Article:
“At a lodging place on the way, the Lord met Moses and was about to kill him. But Zipporah took a flint knife, cut off her son’s foreskin and touched Moses’ feet with it. So the Lord left Moses alone.” (Exodus 4:24–26) Yet another incident reveals the brit milah’s importance.

When Joshua led the children of Israel from the wilderness into the Promised Land, the first thing God commanded him to do was insist that all the male children be circumcised in order to remove the “disgrace of Egypt.” (Joshua 5:9)

he brit milah is such an important Jewish observance that it takes precedence over all holy days, even the holiest day of the year — Yom Kippur (Day of Atonement).

If the eighth day after birth occurs on this solemn day of prayer and strict fasting, the bris (as it’s commonly called in some communities) must still proceed as usual.

Hannah, one of our ministry writers, had the joy of attending her grandson’s bris in Israel on the High Holy Day of Yom Teruah (Feast of Trumpets), as well as Rosh Hashanah (Jewish New Year) despite what seemed insurmountable odds. Her daughter Courtney was still connected to an intravenous infusion, and the mohel (a Jewish man specially trained in circumcision) could not be there because Orthodox Jews don’t drive on High Holy Days. He would have to walk quite a distance to the venue.

The brit milah was nevertheless performed on the eighth day after Peleh’s birth! Mazel Tov!

Why the Eighth Day?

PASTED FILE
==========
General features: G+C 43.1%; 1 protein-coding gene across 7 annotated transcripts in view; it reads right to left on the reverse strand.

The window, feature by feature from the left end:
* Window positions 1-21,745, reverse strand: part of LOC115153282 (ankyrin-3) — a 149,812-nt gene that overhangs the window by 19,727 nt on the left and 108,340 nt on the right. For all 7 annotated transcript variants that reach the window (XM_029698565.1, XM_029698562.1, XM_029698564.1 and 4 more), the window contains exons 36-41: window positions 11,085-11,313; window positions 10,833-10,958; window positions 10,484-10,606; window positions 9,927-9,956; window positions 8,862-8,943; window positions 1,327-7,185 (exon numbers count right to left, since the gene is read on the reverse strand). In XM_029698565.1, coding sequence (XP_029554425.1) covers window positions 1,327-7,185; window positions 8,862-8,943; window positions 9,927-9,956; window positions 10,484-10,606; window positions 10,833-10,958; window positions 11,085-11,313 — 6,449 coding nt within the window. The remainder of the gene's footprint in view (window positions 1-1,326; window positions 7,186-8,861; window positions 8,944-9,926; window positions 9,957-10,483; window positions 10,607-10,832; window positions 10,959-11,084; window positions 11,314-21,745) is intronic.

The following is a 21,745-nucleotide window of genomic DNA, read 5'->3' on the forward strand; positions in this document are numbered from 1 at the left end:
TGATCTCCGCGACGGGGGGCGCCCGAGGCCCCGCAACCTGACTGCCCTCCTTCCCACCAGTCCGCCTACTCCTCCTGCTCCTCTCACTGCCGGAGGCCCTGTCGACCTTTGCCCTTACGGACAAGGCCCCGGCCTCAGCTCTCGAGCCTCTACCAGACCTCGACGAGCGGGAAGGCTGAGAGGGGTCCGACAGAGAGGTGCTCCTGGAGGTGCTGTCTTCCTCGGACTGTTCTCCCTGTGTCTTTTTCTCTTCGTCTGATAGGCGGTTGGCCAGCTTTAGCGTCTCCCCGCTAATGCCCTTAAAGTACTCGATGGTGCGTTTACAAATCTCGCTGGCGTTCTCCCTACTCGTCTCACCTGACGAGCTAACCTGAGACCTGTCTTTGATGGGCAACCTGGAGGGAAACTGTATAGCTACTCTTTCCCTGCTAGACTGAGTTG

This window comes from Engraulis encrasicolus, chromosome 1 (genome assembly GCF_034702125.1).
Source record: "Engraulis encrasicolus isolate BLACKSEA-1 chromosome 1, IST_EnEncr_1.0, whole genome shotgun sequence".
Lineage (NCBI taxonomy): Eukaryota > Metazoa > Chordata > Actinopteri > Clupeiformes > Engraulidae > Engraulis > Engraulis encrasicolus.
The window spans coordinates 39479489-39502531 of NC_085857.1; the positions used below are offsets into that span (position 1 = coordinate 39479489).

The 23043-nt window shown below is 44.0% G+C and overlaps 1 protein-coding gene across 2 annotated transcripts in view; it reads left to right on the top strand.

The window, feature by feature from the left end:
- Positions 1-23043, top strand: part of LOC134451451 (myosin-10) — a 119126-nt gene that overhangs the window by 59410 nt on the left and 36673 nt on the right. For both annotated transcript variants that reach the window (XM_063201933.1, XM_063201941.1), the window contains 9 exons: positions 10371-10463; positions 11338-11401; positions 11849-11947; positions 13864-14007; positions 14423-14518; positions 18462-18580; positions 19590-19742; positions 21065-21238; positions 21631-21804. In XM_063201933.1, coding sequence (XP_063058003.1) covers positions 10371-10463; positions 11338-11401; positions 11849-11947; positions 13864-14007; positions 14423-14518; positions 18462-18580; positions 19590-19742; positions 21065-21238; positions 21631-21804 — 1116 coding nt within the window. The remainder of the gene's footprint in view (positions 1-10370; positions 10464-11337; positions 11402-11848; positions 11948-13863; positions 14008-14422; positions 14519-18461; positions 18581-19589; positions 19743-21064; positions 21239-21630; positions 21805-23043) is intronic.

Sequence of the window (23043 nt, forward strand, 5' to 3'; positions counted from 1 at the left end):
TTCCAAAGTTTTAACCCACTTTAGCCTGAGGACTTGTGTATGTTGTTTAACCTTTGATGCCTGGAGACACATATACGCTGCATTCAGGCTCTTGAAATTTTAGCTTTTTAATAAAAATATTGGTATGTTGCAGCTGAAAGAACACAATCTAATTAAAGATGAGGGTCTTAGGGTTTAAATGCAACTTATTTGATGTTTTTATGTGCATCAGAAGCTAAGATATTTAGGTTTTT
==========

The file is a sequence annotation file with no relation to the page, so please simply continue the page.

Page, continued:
The uniqueness of the brit milah for the Jewish people is found in Genesis 17 where God commanded that all male children be circumcised on the eighth day as a sign of the covenant.

Why the eighth day? According to Jewish tradition, the number eight symbolizes new life — a new cycle following the seventh day of rest that completes the week.

Doctors have since discovered that the eighth day is optimal for blood clotting mechanisms in the body to heal.

Brit Milah in Traditional Jewish Observance

While circumcision is a relatively simple procedure, within traditional Judaism, elaborate customs have been developed around this observance (although these customs do vary somewhat between communities).

The location of the brit milah is often at home or at a special venue, such as a hotel or banquet center.

This event is accompanied by a catered celebration in which honored guests such as friends and family are invited to witness the moment the child enters into this holy covenant.

The person performing the circumcision, called a mohel in Hebrew, is usually designated as the father’s shaliach (representative), since it’s the father’s responsibility to circumcise his son.

The mohel must be an observant Jew who is a respected spiritual leader in his Jewish community. He must also be specially trained to perform the rite of brit milah.

Several special, honored participants play a role in the brit milah of the child.

The first honored role is that of kvatterin, the person who takes the baby from the mother’s arms to the room where the circumcision will be performed. In Orthodox Judaism, this is the only honor given to a woman during the bris.

As the baby is ushered into the room, the guests recite in unison Baruch Haba B’shem Adonai (Blessed is He who comes in the name of the Lord), which is from Psalm 118.

The participant honored next is the kvatter who transfers the baby from the kvatterin to the person standing next to kisei Eliyahu (the chair of Elijah).

Interestingly enough, the prophet Eliyahu (Elijah) plays an important role in many Jewish customs, including the brit milah.